IN AMERICA, you do not quit at the top. You do not quit when you're the leading rusher in the NFL. You do not quit when there's millions left on the table. But Tiki Barber, a 31 year-old Giants running back, is retiring at the end of this season, his 10th in pro football—and the country wants to sue.
To me, [he's] quitting. That's not retiring.
—MICHAEL IRVIN, ESPN
Meet Earl Campbell. Heisman-winning running back at Texas and 1979 NFL MVP with the Oilers. His back is shot. Two months ago, at his old college stadium, a statue depicting a strong and virile Campbell from his playing days was unveiled. The man himself, though, had to be helped out of a golf cart and to the podium so he could speak to the crowd. He is 51.
Meet Jim Plunkett. Played quarterback for 15 NFL seasons. Yesterday was a very bad day for Plunkett. What happened? "I woke up," he says. Plunkett doesn't seize the day. It seizes him. He has constant throbbing in his back and neck. He's got arthritis in one hip and both knees. He can't raise his left arm past his shoulder. His spine is so curved, he tilts like a sinking oil tanker. The pain wakes him up at night. He's 58.
"I tell my kids, 'Pretty soon, you're going to be wheeling me around,'" says Plunkett. He's not laughing when he says it.
"I don't quite know why Tiki is quitting. Maybe being a Super Bowl champion isn't that important to him."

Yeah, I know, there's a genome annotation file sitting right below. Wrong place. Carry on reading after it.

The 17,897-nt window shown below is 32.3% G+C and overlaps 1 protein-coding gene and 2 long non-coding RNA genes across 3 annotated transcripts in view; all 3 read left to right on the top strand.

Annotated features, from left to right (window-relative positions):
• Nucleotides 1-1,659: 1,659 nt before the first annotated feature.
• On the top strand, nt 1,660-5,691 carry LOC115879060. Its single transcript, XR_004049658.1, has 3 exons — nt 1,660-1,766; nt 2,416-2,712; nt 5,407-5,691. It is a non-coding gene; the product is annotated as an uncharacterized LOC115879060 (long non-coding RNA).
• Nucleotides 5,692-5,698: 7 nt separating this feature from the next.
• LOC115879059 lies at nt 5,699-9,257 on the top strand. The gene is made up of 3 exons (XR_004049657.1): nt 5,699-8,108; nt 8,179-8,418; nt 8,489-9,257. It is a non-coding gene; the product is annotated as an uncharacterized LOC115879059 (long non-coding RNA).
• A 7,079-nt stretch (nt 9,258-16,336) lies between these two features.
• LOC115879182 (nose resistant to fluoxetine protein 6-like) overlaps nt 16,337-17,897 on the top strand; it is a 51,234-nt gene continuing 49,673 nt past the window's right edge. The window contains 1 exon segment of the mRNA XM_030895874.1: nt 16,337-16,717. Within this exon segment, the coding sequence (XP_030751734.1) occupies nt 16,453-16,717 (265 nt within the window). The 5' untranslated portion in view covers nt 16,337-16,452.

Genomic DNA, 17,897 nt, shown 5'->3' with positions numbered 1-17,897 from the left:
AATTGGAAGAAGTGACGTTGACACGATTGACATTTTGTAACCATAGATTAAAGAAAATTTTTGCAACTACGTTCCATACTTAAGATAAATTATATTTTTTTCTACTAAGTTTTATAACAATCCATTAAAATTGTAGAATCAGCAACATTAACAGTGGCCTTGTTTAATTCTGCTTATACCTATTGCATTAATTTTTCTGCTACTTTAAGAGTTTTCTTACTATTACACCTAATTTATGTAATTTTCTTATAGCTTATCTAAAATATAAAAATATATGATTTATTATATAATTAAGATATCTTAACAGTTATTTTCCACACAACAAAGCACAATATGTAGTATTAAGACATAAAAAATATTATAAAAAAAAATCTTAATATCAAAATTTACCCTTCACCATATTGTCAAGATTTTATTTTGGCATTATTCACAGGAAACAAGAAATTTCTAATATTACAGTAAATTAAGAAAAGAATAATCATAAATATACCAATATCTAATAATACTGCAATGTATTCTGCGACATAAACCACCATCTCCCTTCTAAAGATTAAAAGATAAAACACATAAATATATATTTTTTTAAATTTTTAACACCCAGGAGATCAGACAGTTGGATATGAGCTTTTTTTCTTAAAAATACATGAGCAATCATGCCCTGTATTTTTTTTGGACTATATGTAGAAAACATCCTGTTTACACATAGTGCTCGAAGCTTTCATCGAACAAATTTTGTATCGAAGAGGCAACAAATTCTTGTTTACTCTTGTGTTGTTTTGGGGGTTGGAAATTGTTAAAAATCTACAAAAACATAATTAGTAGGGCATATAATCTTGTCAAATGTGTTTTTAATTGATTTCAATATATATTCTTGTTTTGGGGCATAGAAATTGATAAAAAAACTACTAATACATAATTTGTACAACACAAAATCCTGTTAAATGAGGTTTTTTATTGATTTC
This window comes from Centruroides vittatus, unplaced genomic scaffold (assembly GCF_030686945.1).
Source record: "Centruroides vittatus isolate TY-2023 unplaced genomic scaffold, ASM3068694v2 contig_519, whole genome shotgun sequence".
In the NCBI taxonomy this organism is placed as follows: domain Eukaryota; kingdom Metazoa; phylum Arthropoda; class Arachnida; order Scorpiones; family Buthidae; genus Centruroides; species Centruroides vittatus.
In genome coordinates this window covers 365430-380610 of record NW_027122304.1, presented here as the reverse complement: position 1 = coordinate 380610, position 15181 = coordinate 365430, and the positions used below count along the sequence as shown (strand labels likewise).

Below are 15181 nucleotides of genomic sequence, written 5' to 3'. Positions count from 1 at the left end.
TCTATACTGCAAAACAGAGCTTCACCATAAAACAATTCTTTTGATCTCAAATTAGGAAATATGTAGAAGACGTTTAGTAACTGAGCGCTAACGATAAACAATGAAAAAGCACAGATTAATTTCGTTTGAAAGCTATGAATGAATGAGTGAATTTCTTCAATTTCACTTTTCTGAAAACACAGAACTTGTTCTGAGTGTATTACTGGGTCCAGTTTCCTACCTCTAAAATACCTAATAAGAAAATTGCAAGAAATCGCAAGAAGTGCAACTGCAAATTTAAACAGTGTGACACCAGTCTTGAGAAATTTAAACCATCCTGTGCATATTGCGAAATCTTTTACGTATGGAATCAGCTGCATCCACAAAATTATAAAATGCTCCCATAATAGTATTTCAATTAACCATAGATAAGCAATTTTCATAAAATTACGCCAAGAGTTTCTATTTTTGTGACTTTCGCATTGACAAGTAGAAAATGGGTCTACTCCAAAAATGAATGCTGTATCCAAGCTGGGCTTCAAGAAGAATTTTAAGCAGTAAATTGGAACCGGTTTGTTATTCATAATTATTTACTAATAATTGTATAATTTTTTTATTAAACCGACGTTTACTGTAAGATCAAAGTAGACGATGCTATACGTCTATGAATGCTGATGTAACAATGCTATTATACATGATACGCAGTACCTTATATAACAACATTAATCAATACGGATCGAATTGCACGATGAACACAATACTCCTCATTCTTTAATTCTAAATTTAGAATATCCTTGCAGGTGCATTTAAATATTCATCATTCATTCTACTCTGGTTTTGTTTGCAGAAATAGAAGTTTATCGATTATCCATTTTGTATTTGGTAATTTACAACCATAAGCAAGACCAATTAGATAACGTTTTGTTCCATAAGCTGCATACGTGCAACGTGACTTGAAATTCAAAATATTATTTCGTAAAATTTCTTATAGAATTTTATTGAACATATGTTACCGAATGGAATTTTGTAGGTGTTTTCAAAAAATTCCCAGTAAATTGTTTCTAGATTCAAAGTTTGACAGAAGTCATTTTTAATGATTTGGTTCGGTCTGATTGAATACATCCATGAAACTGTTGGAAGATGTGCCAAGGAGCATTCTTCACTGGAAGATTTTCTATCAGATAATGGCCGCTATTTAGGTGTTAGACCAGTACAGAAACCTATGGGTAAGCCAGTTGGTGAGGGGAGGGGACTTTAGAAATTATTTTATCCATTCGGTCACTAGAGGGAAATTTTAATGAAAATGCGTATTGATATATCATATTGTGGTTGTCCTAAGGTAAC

—JIM OTTO, HALL OF FAME CENTER
It meant a helluva lot to Otto, who never won a Super Bowl in 15 seasons with the Raiders but nearly destroyed his body trying. He's had nearly 60 operations—48 on his knees, three on his nose, three on his shoulders, three on his back and one on each elbow. His ankle looks like a science project. He's got rods up and down his spine. Arthritis in his feet and neck tortures him. He is 68.
"He could be leaving 3,000 yards on the field, which could put him on the wrong side of the Hall of Fame bubble."
—GARY MYERS, NEW YORK DAILY NEWS
At the Pro Football Hall of Fame induction ceremony every year, we see the price of greatness. It gouges. Anvil-jawed heroes teeter across the stage as if it's their first time on stilts. It takes them longer to sit down than many drive-through transactions take.
Meet Paul Krause. He was enshrined in Canton after spending 16 seasons as an NFL free safety, 12 of them with the Vikings. Pain forces him to change positions every five minutes.